Psychological foundations of xenophilia: The role of major personality traits in predicting favorable attitudes toward cross-cultural contact and exploration

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  • Stefan Stürmer
  • Alison E.F. Benbow
  • Birte Siem
  • Markus Barth
  • Alexander N. Bodansky
  • Katharina Lotz-Schmitt

Building on an integration of research findings on intergroup behavior from multiple fields of scientific inquiry (biological and cultural paleoanthropology, social psychology), as well as research on the HEXACO personality framework (e.g., Ashton & Lee, 2007), 3 independent studies (total N = 1,007) were conducted to introduce and test a fresh personality perspective on human xenophilia. Even though the studies focused on different criteria (Study 1: favorable attitudes toward contact with immigrants, Study 2: habitual cross-cultural exploration, Study 3: favorable attitudes toward contact with indigenous people) and employed different operationalizations of major personality traits (the HEXACO Personality Inventory-Revised [HEXACO-PI-R], the 10-item Big Five Inventory [BFI-10]) results were remarkably similar. First, path analyses confirmed that major personality traits were significant and direct predictors of xenophilia that were independent of the contributions of individual differences commonly predicting xenophobic reactions across studies. Second, and in line with the authors' more specific hypotheses, hierarchical regression analyses also corroborated that individual differences in the levels of endeavorrelated personality traits (i.e., eXtraversion, Openness, and Conscientiousness) had a substantially greater power in predicting individual differences in xenophilia than individual differences in levels of altruism/cooperation-related traits (i.e., Honesty-Humility, Emotionality, and Agreeableness). The implications of these findings for more general psychological theorizing on human sociality are discussed.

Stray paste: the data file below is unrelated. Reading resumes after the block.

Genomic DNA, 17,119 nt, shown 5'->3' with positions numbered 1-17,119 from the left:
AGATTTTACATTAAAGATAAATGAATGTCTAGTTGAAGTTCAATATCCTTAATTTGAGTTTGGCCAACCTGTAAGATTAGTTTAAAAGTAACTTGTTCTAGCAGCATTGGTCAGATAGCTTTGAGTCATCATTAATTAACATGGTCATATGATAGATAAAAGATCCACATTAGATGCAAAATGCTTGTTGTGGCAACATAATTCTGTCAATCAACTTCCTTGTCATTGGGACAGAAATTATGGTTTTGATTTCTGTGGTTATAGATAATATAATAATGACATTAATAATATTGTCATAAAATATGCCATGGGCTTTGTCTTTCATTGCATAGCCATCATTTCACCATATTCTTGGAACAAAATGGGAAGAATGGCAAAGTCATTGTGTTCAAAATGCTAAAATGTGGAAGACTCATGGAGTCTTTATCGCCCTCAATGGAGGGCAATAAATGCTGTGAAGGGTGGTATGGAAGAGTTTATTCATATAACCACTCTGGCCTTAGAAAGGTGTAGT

Original languageEnglish
JournalJournal of Personality and Social Psychology
Issue number5
Pages (from-to)832-851
Number of pages20
Publication statusPublished - 11.2013
Externally publishedYes